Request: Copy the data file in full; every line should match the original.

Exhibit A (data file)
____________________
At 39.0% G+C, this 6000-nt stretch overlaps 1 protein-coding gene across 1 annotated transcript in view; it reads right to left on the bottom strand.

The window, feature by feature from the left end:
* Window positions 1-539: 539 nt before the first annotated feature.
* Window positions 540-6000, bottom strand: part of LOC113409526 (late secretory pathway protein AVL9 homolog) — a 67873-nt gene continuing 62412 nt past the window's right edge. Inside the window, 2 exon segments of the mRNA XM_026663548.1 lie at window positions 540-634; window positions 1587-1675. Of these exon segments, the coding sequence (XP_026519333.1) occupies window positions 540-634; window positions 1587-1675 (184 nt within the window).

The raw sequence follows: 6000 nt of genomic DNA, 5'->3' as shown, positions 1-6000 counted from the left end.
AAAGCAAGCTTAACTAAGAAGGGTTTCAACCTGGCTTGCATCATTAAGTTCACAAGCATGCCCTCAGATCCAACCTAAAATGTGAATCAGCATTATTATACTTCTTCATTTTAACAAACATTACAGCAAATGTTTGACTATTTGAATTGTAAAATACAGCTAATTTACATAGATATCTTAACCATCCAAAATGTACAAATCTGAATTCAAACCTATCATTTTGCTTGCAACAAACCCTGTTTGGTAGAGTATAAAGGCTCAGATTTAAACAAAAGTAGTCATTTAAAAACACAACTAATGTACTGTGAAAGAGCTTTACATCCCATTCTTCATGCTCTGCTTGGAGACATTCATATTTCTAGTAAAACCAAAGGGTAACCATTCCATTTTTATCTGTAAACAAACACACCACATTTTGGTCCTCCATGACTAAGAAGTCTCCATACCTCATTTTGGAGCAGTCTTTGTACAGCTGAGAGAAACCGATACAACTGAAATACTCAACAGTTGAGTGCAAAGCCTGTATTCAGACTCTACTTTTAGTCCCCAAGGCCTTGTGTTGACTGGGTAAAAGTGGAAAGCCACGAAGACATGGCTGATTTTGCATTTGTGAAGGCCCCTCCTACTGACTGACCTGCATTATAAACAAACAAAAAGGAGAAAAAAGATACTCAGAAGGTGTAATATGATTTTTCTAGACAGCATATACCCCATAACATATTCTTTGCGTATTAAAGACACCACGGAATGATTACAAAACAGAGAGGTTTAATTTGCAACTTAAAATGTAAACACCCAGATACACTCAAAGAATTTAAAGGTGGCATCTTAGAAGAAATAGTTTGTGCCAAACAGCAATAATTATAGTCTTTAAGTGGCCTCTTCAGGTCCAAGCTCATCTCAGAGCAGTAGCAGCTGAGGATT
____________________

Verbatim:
At 39.0% G+C, this 6000-nt stretch overlaps 1 protein-coding gene across 1 annotated transcript in view; it reads right to left on the bottom strand.

The window, feature by feature from the left end:
* Window positions 1-539: 539 nt before the first annotated feature.
* Window positions 540-6000, bottom strand: part of LOC113409526 (late secretory pathway protein AVL9 homolog) — a 67873-nt gene continuing 62412 nt past the window's right edge. Inside the window, 2 exon segments of the mRNA XM_026663548.1 lie at window positions 540-634; window positions 1587-1675. Of these exon segments, the coding sequence (XP_026519333.1) occupies window positions 540-634; window positions 1587-1675 (184 nt within the window).

The raw sequence follows: 6000 nt of genomic DNA, 5'->3' as shown, positions 1-6000 counted from the left end.
AAAGCAAGCTTAACTAAGAAGGGTTTCAACCTGGCTTGCATCATTAAGTTCACAAGCATGCCCTCAGATCCAACCTAAAATGTGAATCAGCATTATTATACTTCTTCATTTTAACAAACATTACAGCAAATGTTTGACTATTTGAATTGTAAAATACAGCTAATTTACATAGATATCTTAACCATCCAAAATGTACAAATCTGAATTCAAACCTATCATTTTGCTTGCAACAAACCCTGTTTGGTAGAGTATAAAGGCTCAGATTTAAACAAAAGTAGTCATTTAAAAACACAACTAATGTACTGTGAAAGAGCTTTACATCCCATTCTTCATGCTCTGCTTGGAGACATTCATATTTCTAGTAAAACCAAAGGGTAACCATTCCATTTTTATCTGTAAACAAACACACCACATTTTGGTCCTCCATGACTAAGAAGTCTCCATACCTCATTTTGGAGCAGTCTTTGTACAGCTGAGAGAAACCGATACAACTGAAATACTCAACAGTTGAGTGCAAAGCCTGTATTCAGACTCTACTTTTAGTCCCCAAGGCCTTGTGTTGACTGGGTAAAAGTGGAAAGCCACGAAGACATGGCTGATTTTGCATTTGTGAAGGCCCCTCCTACTGACTGACCTGCATTATAAACAAACAAAAAGGAGAAAAAAGATACTCAGAAGGTGTAATATGATTTTTCTAGACAGCATATACCCCATAACATATTCTTTGCGTATTAAAGACACCACGGAATGATTACAAAACAGAGAGGTTTAATTTGCAACTTAAAATGTAAACACCCAGATACACTCAAAGAATTTAAAGGTGGCATCTTAGAAGAAATAGTTTGTGCCAAACAGCAATAATTATAGTCTTTAAGTGGCCTCTTCAGGTCCAAGCTCATCTCAGAGCAGTAGCAGCTGAGGATT